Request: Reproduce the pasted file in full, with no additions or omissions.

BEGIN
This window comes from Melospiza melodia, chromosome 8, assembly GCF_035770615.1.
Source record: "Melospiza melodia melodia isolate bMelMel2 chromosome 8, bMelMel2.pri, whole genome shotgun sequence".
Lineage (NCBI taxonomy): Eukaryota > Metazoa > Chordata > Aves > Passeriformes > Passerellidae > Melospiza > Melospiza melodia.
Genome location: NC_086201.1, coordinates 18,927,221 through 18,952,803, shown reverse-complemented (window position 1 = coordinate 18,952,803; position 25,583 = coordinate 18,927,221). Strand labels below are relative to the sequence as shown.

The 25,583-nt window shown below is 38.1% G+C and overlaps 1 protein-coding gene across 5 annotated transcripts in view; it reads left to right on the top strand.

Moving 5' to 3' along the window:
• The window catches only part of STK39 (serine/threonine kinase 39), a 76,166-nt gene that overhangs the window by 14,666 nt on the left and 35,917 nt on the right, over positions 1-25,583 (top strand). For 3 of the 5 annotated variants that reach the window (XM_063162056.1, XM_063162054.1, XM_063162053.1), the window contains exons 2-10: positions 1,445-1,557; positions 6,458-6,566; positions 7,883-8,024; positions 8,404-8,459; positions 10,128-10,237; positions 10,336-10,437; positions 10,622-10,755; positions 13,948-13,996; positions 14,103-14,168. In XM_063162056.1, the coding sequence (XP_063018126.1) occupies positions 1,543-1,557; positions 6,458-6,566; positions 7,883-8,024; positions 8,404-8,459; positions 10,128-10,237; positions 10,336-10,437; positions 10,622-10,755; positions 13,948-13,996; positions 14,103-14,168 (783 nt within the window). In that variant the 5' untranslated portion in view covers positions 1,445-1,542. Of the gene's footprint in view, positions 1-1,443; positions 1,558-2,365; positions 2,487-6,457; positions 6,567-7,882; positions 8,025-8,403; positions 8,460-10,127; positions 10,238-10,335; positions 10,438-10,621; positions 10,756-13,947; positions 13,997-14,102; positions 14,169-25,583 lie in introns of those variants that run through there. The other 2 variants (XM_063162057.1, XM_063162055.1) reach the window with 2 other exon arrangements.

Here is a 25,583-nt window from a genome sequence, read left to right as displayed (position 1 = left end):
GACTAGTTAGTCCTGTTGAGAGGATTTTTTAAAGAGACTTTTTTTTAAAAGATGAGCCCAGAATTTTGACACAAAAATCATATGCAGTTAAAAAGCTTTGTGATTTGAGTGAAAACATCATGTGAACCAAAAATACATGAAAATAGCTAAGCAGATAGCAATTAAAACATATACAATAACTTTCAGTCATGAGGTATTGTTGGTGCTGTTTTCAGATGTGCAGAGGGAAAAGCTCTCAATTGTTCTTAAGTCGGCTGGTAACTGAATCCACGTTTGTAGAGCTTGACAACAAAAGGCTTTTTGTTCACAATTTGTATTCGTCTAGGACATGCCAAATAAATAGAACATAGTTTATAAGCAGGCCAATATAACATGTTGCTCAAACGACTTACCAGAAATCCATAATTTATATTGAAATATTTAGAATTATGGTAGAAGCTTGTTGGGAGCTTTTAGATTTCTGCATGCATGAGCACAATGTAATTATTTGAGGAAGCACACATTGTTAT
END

This window comes from Melospiza melodia, chromosome 8, assembly GCF_035770615.1.
Source record: "Melospiza melodia melodia isolate bMelMel2 chromosome 8, bMelMel2.pri, whole genome shotgun sequence".
Lineage (NCBI taxonomy): Eukaryota > Metazoa > Chordata > Aves > Passeriformes > Passerellidae > Melospiza > Melospiza melodia.
Genome location: NC_086201.1, coordinates 18,927,221 through 18,952,803, shown reverse-complemented (window position 1 = coordinate 18,952,803; position 25,583 = coordinate 18,927,221). Strand labels below are relative to the sequence as shown.

The 25,583-nt window shown below is 38.1% G+C and overlaps 1 protein-coding gene across 5 annotated transcripts in view; it reads left to right on the top strand.

Moving 5' to 3' along the window:
• The window catches only part of STK39 (serine/threonine kinase 39), a 76,166-nt gene that overhangs the window by 14,666 nt on the left and 35,917 nt on the right, over positions 1-25,583 (top strand). For 3 of the 5 annotated variants that reach the window (XM_063162056.1, XM_063162054.1, XM_063162053.1), the window contains exons 2-10: positions 1,445-1,557; positions 6,458-6,566; positions 7,883-8,024; positions 8,404-8,459; positions 10,128-10,237; positions 10,336-10,437; positions 10,622-10,755; positions 13,948-13,996; positions 14,103-14,168. In XM_063162056.1, the coding sequence (XP_063018126.1) occupies positions 1,543-1,557; positions 6,458-6,566; positions 7,883-8,024; positions 8,404-8,459; positions 10,128-10,237; positions 10,336-10,437; positions 10,622-10,755; positions 13,948-13,996; positions 14,103-14,168 (783 nt within the window). In that variant the 5' untranslated portion in view covers positions 1,445-1,542. Of the gene's footprint in view, positions 1-1,443; positions 1,558-2,365; positions 2,487-6,457; positions 6,567-7,882; positions 8,025-8,403; positions 8,460-10,127; positions 10,238-10,335; positions 10,438-10,621; positions 10,756-13,947; positions 13,997-14,102; positions 14,169-25,583 lie in introns of those variants that run through there. The other 2 variants (XM_063162057.1, XM_063162055.1) reach the window with 2 other exon arrangements.

Here is a 25,583-nt window from a genome sequence, read left to right as displayed (position 1 = left end):
GACTAGTTAGTCCTGTTGAGAGGATTTTTTAAAGAGACTTTTTTTTAAAAGATGAGCCCAGAATTTTGACACAAAAATCATATGCAGTTAAAAAGCTTTGTGATTTGAGTGAAAACATCATGTGAACCAAAAATACATGAAAATAGCTAAGCAGATAGCAATTAAAACATATACAATAACTTTCAGTCATGAGGTATTGTTGGTGCTGTTTTCAGATGTGCAGAGGGAAAAGCTCTCAATTGTTCTTAAGTCGGCTGGTAACTGAATCCACGTTTGTAGAGCTTGACAACAAAAGGCTTTTTGTTCACAATTTGTATTCGTCTAGGACATGCCAAATAAATAGAACATAGTTTATAAGCAGGCCAATATAACATGTTGCTCAAACGACTTACCAGAAATCCATAATTTATATTGAAATATTTAGAATTATGGTAGAAGCTTGTTGGGAGCTTTTAGATTTCTGCATGCATGAGCACAATGTAATTATTTGAGGAAGCACACATTGTTAT